I feel like, in a very executional business that we’re in, it is sometimes difficult because my list of things to do for today is so long that when do I actually take a step back and think about what’s going to move the needle long term?How do I build all these different businesses that may or may not immediately impact revenue, but will long term? How am I going to position us as leader and really push the brand forward?

Drew Neisser: Interesting. I think about it this way. If it’s not on my calendar, it’s not a priority, and so if you really want to put think time into your agenda, you just have to put it on the calendar and you just have to get your team to respect it. That’s interesting. I’m wondering if you have, just as we wrap up, two do’s and a don’t for your fellow CMOs.

Carola Jain: I think my “don’t” is definitely emails. I think email people are stealing your time because they just effectively block time in your calendar because now you have the email that you have to go through. How do you optimize that, that you don’t just don’t feel obliged to have to get back to every email and I’m trying to work more in Slack with my internal team and then have an email for external partners?

The “do” is definitely that customers and employees are the most important. Nothing works without a great team and, oftentimes, you forget. Those are the people that are not necessarily in the board-level conversations and you really need to spend time and understand what makes them tick. Why are they even there? They don’t own the company, they don’t necessarily own all the shares, so how do you think about translating what makes me come to work every day to everybody in the team?

I recently just started more of these informal sessions where I’m also on the podcast, I do a lot of interesting things, how does that now gets translated and how does the same opportunity exist for everybody on my team? I’ve definitely spent more time with my team and then, secondly, it has to be customers.

I have kids, I have a family. I can’t be at every race every weekend where I obviously could also speak to racers, but, you know, making that time and always having a customer chair at every conversation that you have where you think about, “Well, what would the customer say?” So many times, we find ourselves sitting in a room and thinking about a great offer. How about testing it? How about just putting it out there and seeing what people are going to say? We have the luxury as a brand that has so many avid followers. You might get a biased view if you just talk to those that are obviously self-selecting and speaking, but it’s better than nothing. It is better than just sitting in our offices and hypothesizing.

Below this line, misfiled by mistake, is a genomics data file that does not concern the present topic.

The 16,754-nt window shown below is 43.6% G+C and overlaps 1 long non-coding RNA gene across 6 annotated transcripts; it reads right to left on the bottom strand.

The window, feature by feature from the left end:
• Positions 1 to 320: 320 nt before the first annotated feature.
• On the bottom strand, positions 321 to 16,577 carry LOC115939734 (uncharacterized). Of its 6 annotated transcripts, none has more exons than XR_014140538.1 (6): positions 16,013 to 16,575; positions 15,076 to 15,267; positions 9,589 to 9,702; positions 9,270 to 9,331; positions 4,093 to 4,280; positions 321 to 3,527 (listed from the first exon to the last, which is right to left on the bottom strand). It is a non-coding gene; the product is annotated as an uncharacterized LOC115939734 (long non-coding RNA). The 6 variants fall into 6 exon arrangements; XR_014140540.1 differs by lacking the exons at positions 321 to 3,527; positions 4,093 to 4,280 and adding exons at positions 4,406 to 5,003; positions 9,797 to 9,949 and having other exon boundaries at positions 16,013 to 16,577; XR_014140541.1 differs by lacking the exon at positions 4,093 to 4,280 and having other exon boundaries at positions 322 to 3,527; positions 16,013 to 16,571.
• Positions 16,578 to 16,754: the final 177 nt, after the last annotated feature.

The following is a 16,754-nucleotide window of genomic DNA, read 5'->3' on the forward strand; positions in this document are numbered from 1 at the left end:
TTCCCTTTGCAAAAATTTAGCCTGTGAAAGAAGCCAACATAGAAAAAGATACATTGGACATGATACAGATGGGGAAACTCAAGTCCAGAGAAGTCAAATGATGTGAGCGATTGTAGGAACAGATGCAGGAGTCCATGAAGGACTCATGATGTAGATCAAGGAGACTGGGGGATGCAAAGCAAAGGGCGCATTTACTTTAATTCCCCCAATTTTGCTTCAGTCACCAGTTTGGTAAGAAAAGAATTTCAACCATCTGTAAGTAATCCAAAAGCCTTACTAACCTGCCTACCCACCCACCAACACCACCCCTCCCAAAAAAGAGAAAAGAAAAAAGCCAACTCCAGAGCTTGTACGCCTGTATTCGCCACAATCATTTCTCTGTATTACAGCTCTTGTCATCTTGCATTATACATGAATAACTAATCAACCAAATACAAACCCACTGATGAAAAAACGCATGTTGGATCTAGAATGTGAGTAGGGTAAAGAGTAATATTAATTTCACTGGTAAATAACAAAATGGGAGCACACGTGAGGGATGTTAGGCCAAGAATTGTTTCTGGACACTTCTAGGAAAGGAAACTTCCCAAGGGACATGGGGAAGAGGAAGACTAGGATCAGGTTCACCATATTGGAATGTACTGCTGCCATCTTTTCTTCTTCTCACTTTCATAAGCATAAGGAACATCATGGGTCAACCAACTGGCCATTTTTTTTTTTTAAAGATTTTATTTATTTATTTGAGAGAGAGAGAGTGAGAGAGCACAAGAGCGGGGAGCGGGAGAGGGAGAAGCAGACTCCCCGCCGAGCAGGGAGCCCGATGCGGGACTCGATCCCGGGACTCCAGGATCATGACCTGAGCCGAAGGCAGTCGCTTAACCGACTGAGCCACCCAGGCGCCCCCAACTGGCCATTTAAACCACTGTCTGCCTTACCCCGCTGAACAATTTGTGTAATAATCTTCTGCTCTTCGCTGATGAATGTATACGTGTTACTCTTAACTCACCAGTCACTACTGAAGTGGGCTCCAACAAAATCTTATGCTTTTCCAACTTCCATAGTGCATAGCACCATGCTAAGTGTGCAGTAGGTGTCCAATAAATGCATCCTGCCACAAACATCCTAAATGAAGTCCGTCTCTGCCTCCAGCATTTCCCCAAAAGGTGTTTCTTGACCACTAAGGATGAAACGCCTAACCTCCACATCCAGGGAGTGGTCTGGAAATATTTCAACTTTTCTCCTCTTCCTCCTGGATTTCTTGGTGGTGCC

Drew Neisser: I think this entire episode is really about “why” and its power. I know the B2B CMOs are listening right now going, “Okay, well, the Spartan, it’s racing, it’s macho, and it’s fun. It’s not macho, I’m sorry, it’s gritty,” and you’re thinking, “How does this relate to me?” Well, let’s start with the fundamental notion that you have a clear purpose. If you have a clear purpose, you have a way of motivating your employees. You have a way of building a community. You have a way of extending that so much so that other brands want to borrow that and you could actually get promoted in an organization because you adopted this purpose.

I think we could wrap everything up into the “why” and I want you to—as you leave today and continue on your drive or your workout, hopefully, you’re working and preparing for your next race—to think about what is our company “why?” How are we making a difference in the world? How are we making a difference in the lives of our employees? I think that will really ultimately be the most powerful thing a CMO can bring to the organization. And with that, thank you so much, Carola, for being on the show.

Carola Jain: Yeah. Thanks so much for having me. It was great.

Drew Neisser: For all of you listeners, thank you for sticking with us. And until next time, keep those Renegade Thinking Caps on and strong.